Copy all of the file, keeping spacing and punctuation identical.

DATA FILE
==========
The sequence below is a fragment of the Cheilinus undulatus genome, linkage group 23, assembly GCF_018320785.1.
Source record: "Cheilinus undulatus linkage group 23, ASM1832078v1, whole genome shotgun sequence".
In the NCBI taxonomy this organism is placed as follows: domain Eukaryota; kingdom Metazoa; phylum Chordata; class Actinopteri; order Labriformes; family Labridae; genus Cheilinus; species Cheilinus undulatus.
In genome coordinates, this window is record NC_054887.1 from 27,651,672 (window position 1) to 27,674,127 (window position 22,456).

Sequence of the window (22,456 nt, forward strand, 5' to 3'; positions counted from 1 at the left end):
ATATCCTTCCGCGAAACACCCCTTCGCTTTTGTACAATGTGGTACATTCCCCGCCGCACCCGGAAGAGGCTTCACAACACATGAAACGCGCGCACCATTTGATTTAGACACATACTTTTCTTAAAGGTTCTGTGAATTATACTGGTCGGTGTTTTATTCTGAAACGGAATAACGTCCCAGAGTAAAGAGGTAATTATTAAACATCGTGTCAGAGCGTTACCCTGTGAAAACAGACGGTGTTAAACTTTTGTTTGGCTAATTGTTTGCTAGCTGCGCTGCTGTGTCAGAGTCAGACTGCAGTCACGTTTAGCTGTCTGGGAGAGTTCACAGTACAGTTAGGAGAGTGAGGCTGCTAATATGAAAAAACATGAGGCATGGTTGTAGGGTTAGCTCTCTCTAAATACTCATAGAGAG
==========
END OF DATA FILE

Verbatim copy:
The sequence below is a fragment of the Cheilinus undulatus genome, linkage group 23, assembly GCF_018320785.1.
Source record: "Cheilinus undulatus linkage group 23, ASM1832078v1, whole genome shotgun sequence".
In the NCBI taxonomy this organism is placed as follows: domain Eukaryota; kingdom Metazoa; phylum Chordata; class Actinopteri; order Labriformes; family Labridae; genus Cheilinus; species Cheilinus undulatus.
In genome coordinates, this window is record NC_054887.1 from 27,651,672 (window position 1) to 27,674,127 (window position 22,456).

Sequence of the window (22,456 nt, forward strand, 5' to 3'; positions counted from 1 at the left end):
ATATCCTTCCGCGAAACACCCCTTCGCTTTTGTACAATGTGGTACATTCCCCGCCGCACCCGGAAGAGGCTTCACAACACATGAAACGCGCGCACCATTTGATTTAGACACATACTTTTCTTAAAGGTTCTGTGAATTATACTGGTCGGTGTTTTATTCTGAAACGGAATAACGTCCCAGAGTAAAGAGGTAATTATTAAACATCGTGTCAGAGCGTTACCCTGTGAAAACAGACGGTGTTAAACTTTTGTTTGGCTAATTGTTTGCTAGCTGCGCTGCTGTGTCAGAGTCAGACTGCAGTCACGTTTAGCTGTCTGGGAGAGTTCACAGTACAGTTAGGAGAGTGAGGCTGCTAATATGAAAAAACATGAGGCATGGTTGTAGGGTTAGCTCTCTCTAAATACTCATAGAGAG